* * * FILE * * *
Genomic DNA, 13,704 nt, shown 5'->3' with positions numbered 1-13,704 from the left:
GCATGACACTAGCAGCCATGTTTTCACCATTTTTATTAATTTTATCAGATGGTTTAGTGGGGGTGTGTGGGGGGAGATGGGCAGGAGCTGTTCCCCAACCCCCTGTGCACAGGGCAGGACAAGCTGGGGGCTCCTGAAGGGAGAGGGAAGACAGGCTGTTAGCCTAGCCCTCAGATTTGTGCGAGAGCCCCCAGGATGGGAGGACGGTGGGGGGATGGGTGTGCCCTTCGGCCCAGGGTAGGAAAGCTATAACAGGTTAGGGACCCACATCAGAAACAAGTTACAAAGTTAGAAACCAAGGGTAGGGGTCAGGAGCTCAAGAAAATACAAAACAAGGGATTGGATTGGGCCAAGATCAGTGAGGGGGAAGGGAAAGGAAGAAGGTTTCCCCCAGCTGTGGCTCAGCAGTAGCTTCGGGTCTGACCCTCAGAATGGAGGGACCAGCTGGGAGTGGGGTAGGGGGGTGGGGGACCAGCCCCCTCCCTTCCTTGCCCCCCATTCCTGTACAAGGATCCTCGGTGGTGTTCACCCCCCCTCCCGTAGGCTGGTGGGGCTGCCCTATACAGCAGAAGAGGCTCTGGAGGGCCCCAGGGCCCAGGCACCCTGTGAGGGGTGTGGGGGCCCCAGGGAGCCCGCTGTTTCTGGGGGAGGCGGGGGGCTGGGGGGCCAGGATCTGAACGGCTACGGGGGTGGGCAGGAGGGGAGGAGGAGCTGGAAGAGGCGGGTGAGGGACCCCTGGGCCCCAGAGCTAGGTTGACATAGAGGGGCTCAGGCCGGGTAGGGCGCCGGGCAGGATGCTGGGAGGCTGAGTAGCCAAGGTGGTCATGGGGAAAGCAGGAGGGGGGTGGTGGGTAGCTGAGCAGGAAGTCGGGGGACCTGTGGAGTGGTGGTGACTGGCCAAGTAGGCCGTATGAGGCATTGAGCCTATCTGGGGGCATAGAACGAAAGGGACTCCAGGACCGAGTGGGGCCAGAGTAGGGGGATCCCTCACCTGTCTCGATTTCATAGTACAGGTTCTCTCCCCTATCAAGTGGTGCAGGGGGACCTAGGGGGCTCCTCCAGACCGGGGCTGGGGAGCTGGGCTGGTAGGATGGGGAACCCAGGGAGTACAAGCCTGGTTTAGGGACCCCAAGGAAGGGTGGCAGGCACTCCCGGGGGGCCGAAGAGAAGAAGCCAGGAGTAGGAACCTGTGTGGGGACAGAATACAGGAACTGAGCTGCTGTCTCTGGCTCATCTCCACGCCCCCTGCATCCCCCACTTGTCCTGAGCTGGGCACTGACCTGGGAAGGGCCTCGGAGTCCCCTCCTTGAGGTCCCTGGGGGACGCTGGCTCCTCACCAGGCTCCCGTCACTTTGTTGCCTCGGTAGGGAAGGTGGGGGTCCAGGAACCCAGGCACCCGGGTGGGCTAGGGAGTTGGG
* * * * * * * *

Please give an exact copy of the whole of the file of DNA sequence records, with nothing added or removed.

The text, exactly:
Genomic DNA, 13,704 nt, shown 5'->3' with positions numbered 1-13,704 from the left:
GCATGACACTAGCAGCCATGTTTTCACCATTTTTATTAATTTTATCAGATGGTTTAGTGGGGGTGTGTGGGGGGAGATGGGCAGGAGCTGTTCCCCAACCCCCTGTGCACAGGGCAGGACAAGCTGGGGGCTCCTGAAGGGAGAGGGAAGACAGGCTGTTAGCCTAGCCCTCAGATTTGTGCGAGAGCCCCCAGGATGGGAGGACGGTGGGGGGATGGGTGTGCCCTTCGGCCCAGGGTAGGAAAGCTATAACAGGTTAGGGACCCACATCAGAAACAAGTTACAAAGTTAGAAACCAAGGGTAGGGGTCAGGAGCTCAAGAAAATACAAAACAAGGGATTGGATTGGGCCAAGATCAGTGAGGGGGAAGGGAAAGGAAGAAGGTTTCCCCCAGCTGTGGCTCAGCAGTAGCTTCGGGTCTGACCCTCAGAATGGAGGGACCAGCTGGGAGTGGGGTAGGGGGGTGGGGGACCAGCCCCCTCCCTTCCTTGCCCCCCATTCCTGTACAAGGATCCTCGGTGGTGTTCACCCCCCCTCCCGTAGGCTGGTGGGGCTGCCCTATACAGCAGAAGAGGCTCTGGAGGGCCCCAGGGCCCAGGCACCCTGTGAGGGGTGTGGGGGCCCCAGGGAGCCCGCTGTTTCTGGGGGAGGCGGGGGGCTGGGGGGCCAGGATCTGAACGGCTACGGGGGTGGGCAGGAGGGGAGGAGGAGCTGGAAGAGGCGGGTGAGGGACCCCTGGGCCCCAGAGCTAGGTTGACATAGAGGGGCTCAGGCCGGGTAGGGCGCCGGGCAGGATGCTGGGAGGCTGAGTAGCCAAGGTGGTCATGGGGAAAGCAGGAGGGGGGTGGTGGGTAGCTGAGCAGGAAGTCGGGGGACCTGTGGAGTGGTGGTGACTGGCCAAGTAGGCCGTATGAGGCATTGAGCCTATCTGGGGGCATAGAACGAAAGGGACTCCAGGACCGAGTGGGGCCAGAGTAGGGGGATCCCTCACCTGTCTCGATTTCATAGTACAGGTTCTCTCCCCTATCAAGTGGTGCAGGGGGACCTAGGGGGCTCCTCCAGACCGGGGCTGGGGAGCTGGGCTGGTAGGATGGGGAACCCAGGGAGTACAAGCCTGGTTTAGGGACCCCAAGGAAGGGTGGCAGGCACTCCCGGGGGGCCGAAGAGAAGAAGCCAGGAGTAGGAACCTGTGTGGGGACAGAATACAGGAACTGAGCTGCTGTCTCTGGCTCATCTCCACGCCCCCTGCATCCCCCACTTGTCCTGAGCTGGGCACTGACCTGGGAAGGGCCTCGGAGTCCCCTCCTTGAGGTCCCTGGGGGACGCTGGCTCCTCACCAGGCTCCCGTCACTTTGTTGCCTCGGTAGGGAAGGTGGGGGTCCAGGAACCCAGGCACCCGGGTGGGCTAGGGAGTTGGG